"Life, liberty, and property do not exist because men have made laws. On the contrary, it was the fact that life, liberty, and property existed beforehand that caused men to make laws in the first place."
What could be clearer? Life, liberty and property are tightly linked with manhood. These rights pre-existed in Heaven. They are vital to God's plan for man on Earth. The fact that they did not originate with man and man's governments, but in that higher sphere, makes them inalienable, and as such, they are superior to all human legislation. This is the origin of what the Founders called "the Higher Law."
Therefore, the foundation of all human law rests on this one solid purpose – the defense of the eternal rights God gave to man – making government, in essence, a defender of the faith, or, more specifically, limited to defending this vital aspect of the faith.
None of this is secular thinking but rather a political philosophy riveted in theology, which is no doubt why Bastiat flat out called his purpose in writing "The Law" his "moral duty."
Bastiat's concern, then, was not that the law had come from God, for his entire thesis rested upon the belief that indeed it had; but his concern lay in the misapplication of God's law in human law by naïve, corrupt and designing men.
He wrote: "The law perverted! And the police powers of the state perverted along with it! The law, I say, not only turned from its proper purpose but made to follow an entirely contrary purpose! The law become the weapon of every kind of greed! Instead of checking crime, the law itself guilty of the evils it is supposed to punish!"
"… moral duty requires me to call the attention of my fellow-citizens to it."
He is concerned about a counter-morality, one which uses a new sort of moral argument, accompanied by the power of the sword, to persecute and prosecute those who live by the old moral code and uphold the old laws, whilst it promotes every form of immorality and protects every form of criminality.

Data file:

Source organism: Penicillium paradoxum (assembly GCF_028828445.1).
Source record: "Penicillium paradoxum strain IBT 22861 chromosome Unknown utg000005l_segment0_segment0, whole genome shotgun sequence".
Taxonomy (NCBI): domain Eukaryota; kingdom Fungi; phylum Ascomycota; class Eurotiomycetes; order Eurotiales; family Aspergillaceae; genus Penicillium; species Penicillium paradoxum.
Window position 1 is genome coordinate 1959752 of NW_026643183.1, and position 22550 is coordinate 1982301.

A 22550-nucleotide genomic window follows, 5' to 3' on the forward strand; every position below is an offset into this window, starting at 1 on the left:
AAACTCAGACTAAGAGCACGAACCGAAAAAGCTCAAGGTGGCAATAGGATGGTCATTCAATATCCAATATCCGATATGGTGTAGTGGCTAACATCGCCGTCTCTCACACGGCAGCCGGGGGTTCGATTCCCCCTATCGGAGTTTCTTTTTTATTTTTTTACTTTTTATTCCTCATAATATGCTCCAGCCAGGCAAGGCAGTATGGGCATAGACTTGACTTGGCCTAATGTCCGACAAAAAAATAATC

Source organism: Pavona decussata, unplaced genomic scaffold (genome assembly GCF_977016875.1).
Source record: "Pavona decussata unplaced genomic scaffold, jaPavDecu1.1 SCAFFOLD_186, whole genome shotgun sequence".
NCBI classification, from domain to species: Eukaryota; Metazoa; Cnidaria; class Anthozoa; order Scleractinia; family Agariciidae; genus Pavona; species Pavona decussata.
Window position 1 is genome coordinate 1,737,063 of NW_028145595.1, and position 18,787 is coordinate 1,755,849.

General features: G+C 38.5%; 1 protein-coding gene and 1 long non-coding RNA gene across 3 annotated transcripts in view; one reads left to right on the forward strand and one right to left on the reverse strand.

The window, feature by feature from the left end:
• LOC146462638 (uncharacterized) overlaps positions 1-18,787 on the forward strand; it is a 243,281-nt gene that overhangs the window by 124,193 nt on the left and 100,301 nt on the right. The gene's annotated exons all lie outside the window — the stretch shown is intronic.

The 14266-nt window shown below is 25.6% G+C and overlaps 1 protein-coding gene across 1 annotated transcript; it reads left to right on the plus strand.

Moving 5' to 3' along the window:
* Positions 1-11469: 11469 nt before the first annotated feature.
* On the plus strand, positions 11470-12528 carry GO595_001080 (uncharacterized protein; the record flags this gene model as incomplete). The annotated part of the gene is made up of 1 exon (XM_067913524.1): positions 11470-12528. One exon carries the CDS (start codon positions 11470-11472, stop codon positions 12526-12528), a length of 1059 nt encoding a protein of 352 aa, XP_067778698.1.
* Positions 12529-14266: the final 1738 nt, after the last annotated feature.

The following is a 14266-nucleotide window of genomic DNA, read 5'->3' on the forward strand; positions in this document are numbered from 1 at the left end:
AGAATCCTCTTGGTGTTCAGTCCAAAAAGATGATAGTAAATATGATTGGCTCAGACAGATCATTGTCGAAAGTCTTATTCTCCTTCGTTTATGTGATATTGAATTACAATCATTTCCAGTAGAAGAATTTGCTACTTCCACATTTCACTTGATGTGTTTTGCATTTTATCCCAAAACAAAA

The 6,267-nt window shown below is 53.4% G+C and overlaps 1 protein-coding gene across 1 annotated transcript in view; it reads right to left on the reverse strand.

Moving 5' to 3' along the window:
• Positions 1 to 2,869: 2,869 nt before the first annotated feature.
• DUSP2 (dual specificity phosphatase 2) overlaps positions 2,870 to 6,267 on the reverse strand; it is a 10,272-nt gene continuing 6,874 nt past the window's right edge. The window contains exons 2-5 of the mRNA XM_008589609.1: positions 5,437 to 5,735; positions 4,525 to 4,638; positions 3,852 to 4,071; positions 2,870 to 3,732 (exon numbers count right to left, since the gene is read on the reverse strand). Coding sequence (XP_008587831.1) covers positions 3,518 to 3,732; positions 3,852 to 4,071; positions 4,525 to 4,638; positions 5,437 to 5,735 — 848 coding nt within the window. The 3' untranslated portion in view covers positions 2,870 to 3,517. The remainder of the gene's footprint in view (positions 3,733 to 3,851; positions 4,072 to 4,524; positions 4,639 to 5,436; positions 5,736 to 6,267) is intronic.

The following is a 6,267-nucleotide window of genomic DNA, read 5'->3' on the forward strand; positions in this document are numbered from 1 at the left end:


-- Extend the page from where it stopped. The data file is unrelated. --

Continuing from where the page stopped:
He is objecting to socialism, communism, utilitarianism and secularism – those weapons of the violent and bloody overthrow of the law called the French Revolution. Their perversion or overthrow of the law gave birth to what Bastiat calls "positive law," a set of laws which, rather than simply punishing a man for evil deeds (negative law or justice), proscribes how a man must act in every possible situation.
In other words, it is a law which compels men and women to do good (as the state perversely defines good) – regulating, over time, all of his or her affairs; stifling every man and woman's decisions, speech, religion, career choices (you name it); opening the door for unlimited government and absolute tyranny, which is indeed its true purpose.
Bastiat's solution is to return to the original purpose of the law and government – the defense of man's God-given rights to life, liberty and property. This is negative law (or mere justice), a set of laws which punish men for acts that violate or threaten the rights of others, nothing more.
Such a law does not tell a man how to act; it only checks extremes in his vice and leaves him otherwise free to make a wide range of choices. The result is limited government and maximum liberty.
A defense of secularism? Think again. Bastiat's "The Law" was a firm testimony against secularism and all of the political isms which embrace it.
NewsMax pundit Steve Farrell is associate professor of political economy at George Wythe College, press agent for Defend Marriage (a project of United Families International), and the author of the highly praised, inspirational novel, "Dark Rose" (available at amazon.com). For you West Coast night owls, try and catch Steve on Mark Edwards' "Wake up America!" talk radio show on 50,000-Watt KDWN, 720 AM, 10 p.m. to midnight, Monday Nights; or on the worldwide internet at AmericanVoiceRadio.com (preferred access at WakeUpAmericaFoundation.com. Contact Steve